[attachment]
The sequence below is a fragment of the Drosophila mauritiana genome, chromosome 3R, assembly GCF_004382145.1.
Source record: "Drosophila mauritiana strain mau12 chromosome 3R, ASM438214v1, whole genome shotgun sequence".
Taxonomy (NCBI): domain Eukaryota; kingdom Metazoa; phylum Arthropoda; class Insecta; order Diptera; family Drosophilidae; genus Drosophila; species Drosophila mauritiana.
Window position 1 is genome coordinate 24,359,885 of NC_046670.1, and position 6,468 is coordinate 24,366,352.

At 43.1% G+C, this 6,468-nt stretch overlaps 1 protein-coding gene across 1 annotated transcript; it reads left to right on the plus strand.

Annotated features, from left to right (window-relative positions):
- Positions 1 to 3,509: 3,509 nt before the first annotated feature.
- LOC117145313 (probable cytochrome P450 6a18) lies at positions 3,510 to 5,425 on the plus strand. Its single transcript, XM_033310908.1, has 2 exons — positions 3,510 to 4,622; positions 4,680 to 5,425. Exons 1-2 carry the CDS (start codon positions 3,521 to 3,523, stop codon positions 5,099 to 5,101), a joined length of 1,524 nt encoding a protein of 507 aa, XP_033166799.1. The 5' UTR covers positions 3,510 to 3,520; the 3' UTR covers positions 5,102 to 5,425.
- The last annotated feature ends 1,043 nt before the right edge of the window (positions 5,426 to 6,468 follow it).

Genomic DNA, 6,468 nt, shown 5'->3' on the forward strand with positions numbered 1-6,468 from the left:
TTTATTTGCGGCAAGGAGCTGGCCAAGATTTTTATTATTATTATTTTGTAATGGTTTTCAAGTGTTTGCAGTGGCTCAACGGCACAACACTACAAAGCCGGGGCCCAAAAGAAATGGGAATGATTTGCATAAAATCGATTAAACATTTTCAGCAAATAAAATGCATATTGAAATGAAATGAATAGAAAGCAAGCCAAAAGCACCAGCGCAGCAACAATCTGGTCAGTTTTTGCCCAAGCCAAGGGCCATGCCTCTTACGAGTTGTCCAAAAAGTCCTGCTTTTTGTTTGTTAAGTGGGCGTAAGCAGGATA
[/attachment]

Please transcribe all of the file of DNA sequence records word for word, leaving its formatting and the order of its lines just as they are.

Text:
The sequence below is a fragment of the Drosophila mauritiana genome, chromosome 3R, assembly GCF_004382145.1.
Source record: "Drosophila mauritiana strain mau12 chromosome 3R, ASM438214v1, whole genome shotgun sequence".
Taxonomy (NCBI): domain Eukaryota; kingdom Metazoa; phylum Arthropoda; class Insecta; order Diptera; family Drosophilidae; genus Drosophila; species Drosophila mauritiana.
Window position 1 is genome coordinate 24,359,885 of NC_046670.1, and position 6,468 is coordinate 24,366,352.

At 43.1% G+C, this 6,468-nt stretch overlaps 1 protein-coding gene across 1 annotated transcript; it reads left to right on the plus strand.

Annotated features, from left to right (window-relative positions):
- Positions 1 to 3,509: 3,509 nt before the first annotated feature.
- LOC117145313 (probable cytochrome P450 6a18) lies at positions 3,510 to 5,425 on the plus strand. Its single transcript, XM_033310908.1, has 2 exons — positions 3,510 to 4,622; positions 4,680 to 5,425. Exons 1-2 carry the CDS (start codon positions 3,521 to 3,523, stop codon positions 5,099 to 5,101), a joined length of 1,524 nt encoding a protein of 507 aa, XP_033166799.1. The 5' UTR covers positions 3,510 to 3,520; the 3' UTR covers positions 5,102 to 5,425.
- The last annotated feature ends 1,043 nt before the right edge of the window (positions 5,426 to 6,468 follow it).

Genomic DNA, 6,468 nt, shown 5'->3' on the forward strand with positions numbered 1-6,468 from the left:
TTTATTTGCGGCAAGGAGCTGGCCAAGATTTTTATTATTATTATTTTGTAATGGTTTTCAAGTGTTTGCAGTGGCTCAACGGCACAACACTACAAAGCCGGGGCCCAAAAGAAATGGGAATGATTTGCATAAAATCGATTAAACATTTTCAGCAAATAAAATGCATATTGAAATGAAATGAATAGAAAGCAAGCCAAAAGCACCAGCGCAGCAACAATCTGGTCAGTTTTTGCCCAAGCCAAGGGCCATGCCTCTTACGAGTTGTCCAAAAAGTCCTGCTTTTTGTTTGTTAAGTGGGCGTAAGCAGGATA